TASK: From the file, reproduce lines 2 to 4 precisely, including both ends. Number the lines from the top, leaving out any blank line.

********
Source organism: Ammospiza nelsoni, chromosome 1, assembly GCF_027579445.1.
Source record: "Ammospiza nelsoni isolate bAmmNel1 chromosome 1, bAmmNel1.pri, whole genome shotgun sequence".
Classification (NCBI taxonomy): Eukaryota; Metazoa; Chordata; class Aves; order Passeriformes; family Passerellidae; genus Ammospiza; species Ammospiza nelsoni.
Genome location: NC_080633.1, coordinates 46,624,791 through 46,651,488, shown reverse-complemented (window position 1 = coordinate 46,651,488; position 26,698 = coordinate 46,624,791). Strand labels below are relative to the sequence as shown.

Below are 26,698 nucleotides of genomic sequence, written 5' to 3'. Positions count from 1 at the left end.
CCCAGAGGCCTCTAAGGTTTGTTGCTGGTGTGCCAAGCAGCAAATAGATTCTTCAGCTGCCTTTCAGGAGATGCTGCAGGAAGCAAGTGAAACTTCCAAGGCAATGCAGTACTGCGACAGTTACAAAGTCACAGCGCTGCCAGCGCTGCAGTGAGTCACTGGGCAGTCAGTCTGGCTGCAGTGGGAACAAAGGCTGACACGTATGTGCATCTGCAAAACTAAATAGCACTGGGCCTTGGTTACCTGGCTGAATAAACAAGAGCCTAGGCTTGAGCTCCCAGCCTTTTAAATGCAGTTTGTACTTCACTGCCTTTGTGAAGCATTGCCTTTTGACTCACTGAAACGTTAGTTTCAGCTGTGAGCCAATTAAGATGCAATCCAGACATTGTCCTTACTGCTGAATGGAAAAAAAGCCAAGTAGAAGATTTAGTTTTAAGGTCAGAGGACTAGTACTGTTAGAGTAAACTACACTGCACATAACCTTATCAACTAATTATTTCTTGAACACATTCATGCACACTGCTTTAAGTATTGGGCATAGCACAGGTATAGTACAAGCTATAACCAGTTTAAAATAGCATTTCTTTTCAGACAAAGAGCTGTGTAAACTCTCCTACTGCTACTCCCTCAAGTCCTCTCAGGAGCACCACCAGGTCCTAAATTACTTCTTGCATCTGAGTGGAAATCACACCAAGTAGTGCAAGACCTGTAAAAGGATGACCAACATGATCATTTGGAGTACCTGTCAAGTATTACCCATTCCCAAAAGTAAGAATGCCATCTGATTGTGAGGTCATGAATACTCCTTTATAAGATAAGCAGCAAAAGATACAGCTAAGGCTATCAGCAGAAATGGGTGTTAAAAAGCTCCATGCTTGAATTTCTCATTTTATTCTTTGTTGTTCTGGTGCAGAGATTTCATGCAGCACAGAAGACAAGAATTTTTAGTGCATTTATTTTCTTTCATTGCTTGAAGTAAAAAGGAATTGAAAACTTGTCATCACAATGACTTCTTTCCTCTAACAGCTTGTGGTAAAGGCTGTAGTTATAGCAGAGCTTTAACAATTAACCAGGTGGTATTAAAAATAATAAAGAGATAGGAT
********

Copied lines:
Source record: "Ammospiza nelsoni isolate bAmmNel1 chromosome 1, bAmmNel1.pri, whole genome shotgun sequence".
Classification (NCBI taxonomy): Eukaryota; Metazoa; Chordata; class Aves; order Passeriformes; family Passerellidae; genus Ammospiza; species Ammospiza nelsoni.
Genome location: NC_080633.1, coordinates 46,624,791 through 46,651,488, shown reverse-complemented (window position 1 = coordinate 46,651,488; position 26,698 = coordinate 46,624,791). Strand labels below are relative to the sequence as shown.